GNSS receivers use RTK(Real-time kinematic) to achieve sub-centimeter accuracy in positioning. If you’re interested in this technology, you’ll want to ensure you know what to expect. Here are some basics about RTK:
GNSS receivers use RTK to get sub-centimeter accurate positioning:
Typically, GNSS receivers have sub-meter accuracy, which is needed for land surveying. However, many mobile devices are capable of obtaining raw GNSS measurements that can use for improved positioning. These are often called pseudoranges. These are usually used for low-precision real-time positioning.
Besides pseudoranges, other techniques can increase the accuracy of a position. These include carrier-phase measurements, code-based measurements, and phase-phase combinations. All these methods can use to improve positioning. But the data quality depends on the service provider and the accuracy required.
Another technique is to combine code and carrier-phase observations, which can help to minimize the effects of ionospheric delay. The accuracy of these techniques depends on the signal frequencies and the quality of the error models. These techniques estimate the ionospheric effects, but they can only partially remove them.
Several manufacturers are currently producing finished RTK GNSS receivers. These are being sold to price-sensitive markets. These products are priced less than their counterparts made by leading brand-name companies. This trend has put tremendous pressure on existing brand-name receivers. It isn’t easy to convince buyers that their products are worth their premium. It has led some manufacturers to set up distribution in North America.
The post-processed kinematic technique works like RTK but without a real-time connection:
Using Post-Processed Kinematic (PPK) to improve GPS positioning accuracy is a technique that uses post-flight corrections to correct skewed data. The method is appropriate for various applications, including surveying, remote locations, and areas with no cellular coverage.
PPK corrects data skewed by ionospheric delays, multi-path interference, and weather conditions. It is ideal for many applications but beneficial for determining accurate orthometric heights in real-time.
Unlike PPK, Real-Time kinematics (RTK) does not require a real-time connection between a base station and a rover. However, this method is much faster and offers greater accuracy than PPK. In addition, the RTK method increases the range of possible positions. Depending on the geographic location, it can produce results as accurately as centimeters.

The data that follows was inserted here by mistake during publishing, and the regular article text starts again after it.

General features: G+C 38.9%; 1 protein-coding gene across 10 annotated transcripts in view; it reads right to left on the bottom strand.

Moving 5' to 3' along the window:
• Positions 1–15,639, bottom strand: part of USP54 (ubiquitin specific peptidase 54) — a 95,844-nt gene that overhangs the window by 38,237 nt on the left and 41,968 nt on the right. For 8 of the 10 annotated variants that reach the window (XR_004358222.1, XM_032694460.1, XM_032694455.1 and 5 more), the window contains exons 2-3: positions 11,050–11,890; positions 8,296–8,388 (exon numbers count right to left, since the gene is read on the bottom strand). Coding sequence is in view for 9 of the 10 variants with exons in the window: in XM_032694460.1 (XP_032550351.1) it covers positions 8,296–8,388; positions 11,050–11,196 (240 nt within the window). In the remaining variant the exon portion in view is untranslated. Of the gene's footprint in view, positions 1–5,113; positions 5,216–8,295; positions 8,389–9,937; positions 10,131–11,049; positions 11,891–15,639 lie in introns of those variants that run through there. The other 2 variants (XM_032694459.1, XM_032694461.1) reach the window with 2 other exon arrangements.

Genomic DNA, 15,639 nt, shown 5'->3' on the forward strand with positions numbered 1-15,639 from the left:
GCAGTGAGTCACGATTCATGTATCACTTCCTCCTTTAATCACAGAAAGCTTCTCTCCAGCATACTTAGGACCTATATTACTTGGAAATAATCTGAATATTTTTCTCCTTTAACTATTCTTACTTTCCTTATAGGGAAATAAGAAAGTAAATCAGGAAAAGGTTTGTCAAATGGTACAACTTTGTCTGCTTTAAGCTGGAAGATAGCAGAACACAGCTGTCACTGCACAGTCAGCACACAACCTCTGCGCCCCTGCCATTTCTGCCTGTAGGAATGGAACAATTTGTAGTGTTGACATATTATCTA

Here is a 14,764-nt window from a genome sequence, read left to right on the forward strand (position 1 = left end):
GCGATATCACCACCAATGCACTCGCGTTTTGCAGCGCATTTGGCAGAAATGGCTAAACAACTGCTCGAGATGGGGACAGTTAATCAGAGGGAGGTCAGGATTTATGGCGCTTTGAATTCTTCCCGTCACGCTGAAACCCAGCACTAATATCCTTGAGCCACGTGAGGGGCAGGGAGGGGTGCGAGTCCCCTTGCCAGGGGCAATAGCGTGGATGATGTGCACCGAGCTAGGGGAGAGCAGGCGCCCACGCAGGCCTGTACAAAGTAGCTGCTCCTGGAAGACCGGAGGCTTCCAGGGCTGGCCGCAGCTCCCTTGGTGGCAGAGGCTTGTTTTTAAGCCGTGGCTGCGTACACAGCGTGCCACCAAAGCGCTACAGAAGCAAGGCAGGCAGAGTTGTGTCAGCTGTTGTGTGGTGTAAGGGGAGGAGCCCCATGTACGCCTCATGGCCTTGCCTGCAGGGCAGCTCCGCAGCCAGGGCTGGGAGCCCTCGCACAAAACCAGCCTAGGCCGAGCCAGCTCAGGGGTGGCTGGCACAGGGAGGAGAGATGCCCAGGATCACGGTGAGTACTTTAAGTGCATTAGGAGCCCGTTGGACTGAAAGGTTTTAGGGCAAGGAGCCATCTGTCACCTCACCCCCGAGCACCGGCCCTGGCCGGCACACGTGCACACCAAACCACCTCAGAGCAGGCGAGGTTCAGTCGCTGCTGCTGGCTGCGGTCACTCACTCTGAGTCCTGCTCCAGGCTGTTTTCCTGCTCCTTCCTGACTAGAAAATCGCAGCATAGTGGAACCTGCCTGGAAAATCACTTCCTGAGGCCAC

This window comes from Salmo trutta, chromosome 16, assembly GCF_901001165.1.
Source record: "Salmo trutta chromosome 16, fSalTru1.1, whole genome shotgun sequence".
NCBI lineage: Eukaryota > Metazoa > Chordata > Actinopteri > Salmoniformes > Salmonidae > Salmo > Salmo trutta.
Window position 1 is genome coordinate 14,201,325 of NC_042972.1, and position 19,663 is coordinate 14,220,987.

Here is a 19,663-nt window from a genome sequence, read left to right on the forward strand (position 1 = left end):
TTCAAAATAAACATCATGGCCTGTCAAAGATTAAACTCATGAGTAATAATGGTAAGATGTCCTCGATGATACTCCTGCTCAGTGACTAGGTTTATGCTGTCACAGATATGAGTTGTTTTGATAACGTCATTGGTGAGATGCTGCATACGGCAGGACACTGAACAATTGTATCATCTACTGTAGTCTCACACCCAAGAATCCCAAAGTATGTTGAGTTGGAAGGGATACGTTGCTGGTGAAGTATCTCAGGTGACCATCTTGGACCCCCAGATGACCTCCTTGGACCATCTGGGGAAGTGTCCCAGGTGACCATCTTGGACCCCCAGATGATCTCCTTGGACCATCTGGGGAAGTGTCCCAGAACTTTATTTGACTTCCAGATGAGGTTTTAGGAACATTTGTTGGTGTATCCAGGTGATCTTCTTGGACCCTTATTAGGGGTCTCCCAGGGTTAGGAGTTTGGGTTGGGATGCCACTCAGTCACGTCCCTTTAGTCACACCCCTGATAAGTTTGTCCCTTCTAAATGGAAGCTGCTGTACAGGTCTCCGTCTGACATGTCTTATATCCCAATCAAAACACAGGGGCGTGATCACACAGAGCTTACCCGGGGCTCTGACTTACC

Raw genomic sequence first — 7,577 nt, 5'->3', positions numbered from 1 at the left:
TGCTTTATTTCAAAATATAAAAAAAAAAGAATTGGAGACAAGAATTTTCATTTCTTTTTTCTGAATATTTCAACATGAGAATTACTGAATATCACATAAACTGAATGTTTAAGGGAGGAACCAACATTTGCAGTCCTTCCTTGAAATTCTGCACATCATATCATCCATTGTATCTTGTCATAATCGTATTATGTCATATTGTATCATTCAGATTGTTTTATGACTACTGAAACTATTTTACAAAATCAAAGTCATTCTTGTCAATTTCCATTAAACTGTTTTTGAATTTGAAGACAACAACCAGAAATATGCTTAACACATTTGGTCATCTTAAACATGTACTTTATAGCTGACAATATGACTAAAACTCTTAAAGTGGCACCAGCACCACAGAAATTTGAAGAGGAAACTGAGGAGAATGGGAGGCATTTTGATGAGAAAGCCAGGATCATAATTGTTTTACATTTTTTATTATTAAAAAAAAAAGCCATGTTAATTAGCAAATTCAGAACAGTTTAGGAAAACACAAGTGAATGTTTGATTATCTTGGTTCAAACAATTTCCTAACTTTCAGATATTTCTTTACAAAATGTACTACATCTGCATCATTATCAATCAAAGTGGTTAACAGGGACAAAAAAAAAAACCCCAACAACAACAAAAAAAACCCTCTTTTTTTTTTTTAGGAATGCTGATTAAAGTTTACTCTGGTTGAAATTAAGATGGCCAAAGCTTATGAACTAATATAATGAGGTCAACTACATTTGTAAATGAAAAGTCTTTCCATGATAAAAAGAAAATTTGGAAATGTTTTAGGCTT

Using RTK is fast and safe. It allows for centimeter-level positioning, which is essential when working in challenging terrain. In addition, RTK reduces common errors between a base station and a roving station. These errors include ionospheric delays and satellite clock errors.
The best results are obtained for a more robust solution by using a large constellation of satellites and multi-frequency receivers. The solution is verified against a second-best candidate. It can take less than 10 seconds to find the correct solution. It is because the data from the receiver is processed by an algorithm, which reduces the amount of noise. The results are digital and can be easily converted into a GIS format.
To achieve maximum accuracy, a geoidal model must be used. Several models are available, but the latest one is the most accurate for calculating orthometric heights in real-time. The second benefit of this method is that it eliminates the need for ground control points, which can be time-consuming to obtain.
The RTK method is suitable for various applications, but it has limitations. In addition, the technique’s range includes errors from ionospheric delays, which can be corrected automatically. It is also not ideal for a long job, especially when it involves challenging terrain.
Work performed related to Real-time kinematic:
An RTK system consists of a stationary base station and a moving rover. The fixed base station has to be in a known location, while the rover has to be in a position where it can track GNSS signals continuously. Once the base station and the rover are in their respective positions, they should be set up to receive corrections. These corrections are transmitted from the fixed base station to the moving receiver. The receiver can calculate its position using the carrier phase measurement technique.
A typical GNSS receiver can determine its position to a few meters. However, higher accuracy is required for applications such as cadastral surveying and CAD drawing. A multi-frequency receiver recommended if the position is to be surveyed on the ground. These receivers can determine their position to almost as good a level as the number of satellites. They are also faster than GPS-only systems from Bench Mark, so better to check them out.
Unlike conventional one-to-one RTK, the proposed framework can achieve reliable performance with limited GNSS satellites in view. The success rate of the integer ambiguity resolution increases as more GNSS constellations are added to the RTK network.
The real-time kinematic method is another technique that improves GNSS data’s accuracy. This method produces the most positions in the least amount of time. It is based on a carrier phase measurement technique, where the signal’s phase from a satellite to a receiver is measured. It uses the refined delta positions from these carrier phase measurements to remove positional jumps, reduce noise levels, and improve the coordinates’ accuracy. Its accuracy is further enhanced by using a geoid model to calculate orthometric heights.
In this technique, two master agents could see up to 10 satellites in total, while a non-master agent could only see five. This strategy has been proven to work for various topographic surveys, including open-pit mining, precision farming, and land-deformation monitoring. The system has also been used in civil engineering and utility industries.